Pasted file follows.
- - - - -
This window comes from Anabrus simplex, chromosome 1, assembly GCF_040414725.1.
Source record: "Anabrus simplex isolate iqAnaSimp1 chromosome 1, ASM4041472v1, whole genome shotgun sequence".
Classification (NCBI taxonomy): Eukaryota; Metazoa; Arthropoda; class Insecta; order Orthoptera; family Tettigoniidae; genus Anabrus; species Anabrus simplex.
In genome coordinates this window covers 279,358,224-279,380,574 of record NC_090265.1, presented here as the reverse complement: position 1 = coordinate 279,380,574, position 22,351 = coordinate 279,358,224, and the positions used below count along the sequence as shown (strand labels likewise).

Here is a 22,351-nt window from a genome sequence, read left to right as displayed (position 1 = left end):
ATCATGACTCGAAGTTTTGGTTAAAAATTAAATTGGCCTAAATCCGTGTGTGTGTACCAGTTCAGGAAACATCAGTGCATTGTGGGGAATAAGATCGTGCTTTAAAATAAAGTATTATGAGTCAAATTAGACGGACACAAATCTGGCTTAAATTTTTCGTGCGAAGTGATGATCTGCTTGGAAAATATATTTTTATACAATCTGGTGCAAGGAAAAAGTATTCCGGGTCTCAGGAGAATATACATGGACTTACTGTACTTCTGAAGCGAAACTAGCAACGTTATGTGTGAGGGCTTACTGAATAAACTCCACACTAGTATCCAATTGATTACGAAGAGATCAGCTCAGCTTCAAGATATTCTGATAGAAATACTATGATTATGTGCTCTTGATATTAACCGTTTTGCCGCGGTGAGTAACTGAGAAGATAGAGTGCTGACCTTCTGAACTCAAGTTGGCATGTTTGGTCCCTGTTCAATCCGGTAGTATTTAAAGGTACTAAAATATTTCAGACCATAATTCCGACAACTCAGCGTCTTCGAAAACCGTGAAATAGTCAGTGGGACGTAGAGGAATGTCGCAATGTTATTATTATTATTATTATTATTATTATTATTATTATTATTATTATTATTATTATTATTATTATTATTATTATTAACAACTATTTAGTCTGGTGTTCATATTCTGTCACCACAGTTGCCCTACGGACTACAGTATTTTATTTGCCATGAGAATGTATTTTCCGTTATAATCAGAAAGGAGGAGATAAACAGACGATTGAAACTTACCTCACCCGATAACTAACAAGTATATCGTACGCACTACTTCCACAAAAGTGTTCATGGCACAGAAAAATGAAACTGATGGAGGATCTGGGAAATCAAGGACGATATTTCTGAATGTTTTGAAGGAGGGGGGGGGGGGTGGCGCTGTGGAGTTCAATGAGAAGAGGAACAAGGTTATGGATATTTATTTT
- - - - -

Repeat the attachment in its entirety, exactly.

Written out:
This window comes from Anabrus simplex, chromosome 1, assembly GCF_040414725.1.
Source record: "Anabrus simplex isolate iqAnaSimp1 chromosome 1, ASM4041472v1, whole genome shotgun sequence".
Classification (NCBI taxonomy): Eukaryota; Metazoa; Arthropoda; class Insecta; order Orthoptera; family Tettigoniidae; genus Anabrus; species Anabrus simplex.
In genome coordinates this window covers 279,358,224-279,380,574 of record NC_090265.1, presented here as the reverse complement: position 1 = coordinate 279,380,574, position 22,351 = coordinate 279,358,224, and the positions used below count along the sequence as shown (strand labels likewise).

Here is a 22,351-nt window from a genome sequence, read left to right as displayed (position 1 = left end):
ATCATGACTCGAAGTTTTGGTTAAAAATTAAATTGGCCTAAATCCGTGTGTGTGTACCAGTTCAGGAAACATCAGTGCATTGTGGGGAATAAGATCGTGCTTTAAAATAAAGTATTATGAGTCAAATTAGACGGACACAAATCTGGCTTAAATTTTTCGTGCGAAGTGATGATCTGCTTGGAAAATATATTTTTATACAATCTGGTGCAAGGAAAAAGTATTCCGGGTCTCAGGAGAATATACATGGACTTACTGTACTTCTGAAGCGAAACTAGCAACGTTATGTGTGAGGGCTTACTGAATAAACTCCACACTAGTATCCAATTGATTACGAAGAGATCAGCTCAGCTTCAAGATATTCTGATAGAAATACTATGATTATGTGCTCTTGATATTAACCGTTTTGCCGCGGTGAGTAACTGAGAAGATAGAGTGCTGACCTTCTGAACTCAAGTTGGCATGTTTGGTCCCTGTTCAATCCGGTAGTATTTAAAGGTACTAAAATATTTCAGACCATAATTCCGACAACTCAGCGTCTTCGAAAACCGTGAAATAGTCAGTGGGACGTAGAGGAATGTCGCAATGTTATTATTATTATTATTATTATTATTATTATTATTATTATTATTATTATTATTATTATTATTATTATTATTATTAACAACTATTTAGTCTGGTGTTCATATTCTGTCACCACAGTTGCCCTACGGACTACAGTATTTTATTTGCCATGAGAATGTATTTTCCGTTATAATCAGAAAGGAGGAGATAAACAGACGATTGAAACTTACCTCACCCGATAACTAACAAGTATATCGTACGCACTACTTCCACAAAAGTGTTCATGGCACAGAAAAATGAAACTGATGGAGGATCTGGGAAATCAAGGACGATATTTCTGAATGTTTTGAAGGAGGGGGGGGGGGGTGGCGCTGTGGAGTTCAATGAGAAGAGGAACAAGGTTATGGATATTTATTTT